An auction of seabed rights to build offshore wind farms off the coasts of England and Wales has attracted a multi-billion pound bidding bonanza.
The Crown Estate, which manages the Queen’s property portfolio, owns the exclusive rights to lease the seabed around the British Isles.
The monarch’s property manager is awarding leases to energy firms that want to develop turbines at sea. It is the first of such an auction in over a decade.
The company is auctioning leases to accommodate at least 7 gigawatts of new wind farms with the potential to power over six million homes.
It is understood that bids for the long-awaited auction have reached record highs, beating industry expectations.
According to ReNews, two 1.5 gigawatt wind farm plots within the Irish Sea got the most frenzied bidding, with energy companies offering to pay as much as £200m ($275m) per site— a total revenue of £400m a year. It was expected the sites would attract between £15m and £45m.
But awards for another three areas have yet to be decided.
The licences are for 10 years, meaning the auction will raise at least £4bn over 10 years. As such, the Queen’s income is expected to rise by at least £100m a year, while the takings will generate over £300m a year for the Treasury.
Queen Elizabeth II also owns properties on London’s Regent Street and St James’s as well as malls and retail parks across the UK.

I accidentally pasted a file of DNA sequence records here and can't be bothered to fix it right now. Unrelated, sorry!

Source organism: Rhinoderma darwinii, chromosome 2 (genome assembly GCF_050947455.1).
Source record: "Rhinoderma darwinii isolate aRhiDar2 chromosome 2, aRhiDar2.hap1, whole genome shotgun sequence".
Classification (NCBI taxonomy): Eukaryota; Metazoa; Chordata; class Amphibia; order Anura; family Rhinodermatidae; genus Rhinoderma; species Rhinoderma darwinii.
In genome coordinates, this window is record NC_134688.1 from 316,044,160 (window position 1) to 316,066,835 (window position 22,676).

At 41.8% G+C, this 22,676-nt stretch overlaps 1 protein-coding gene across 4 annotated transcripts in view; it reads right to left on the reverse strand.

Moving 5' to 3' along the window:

The Crown Estate manages the £13.4bn commercial property held by the monarch, in the public interest.
All of the registered company’s profits go to the UK Treasury, which passes on 25% of profits — with a two-year time lag — to the Queen through the sovereign grant.
The auction and the vast sums involved have prompted calls for a green sovereign wealth fund — a state-owned investment fund to tackle the climate crisis.
Prime minister Boris Johnson has vowed that the UK will become a global leader on climate change.
So far the government has committed to 40 gigawatts of offshore wind farms in Britain by 2030, up from just over 10 gigawatts operational today.
In December, during the United Nations Climate summit, the UK submitted a new national climate plan — or nationally determined contribution (NDC) — which confirms its pledge to cut greenhouse gas pollution by at least 68% by 2030 from 1990 levels.
It was the first time Britain put forward its own proposal under the global Paris Agreement, as it previously came under the European Union’s plans.
Boris Johnson told the UN climate body that the UK will end foreign funding for oil and gas projects it announced.
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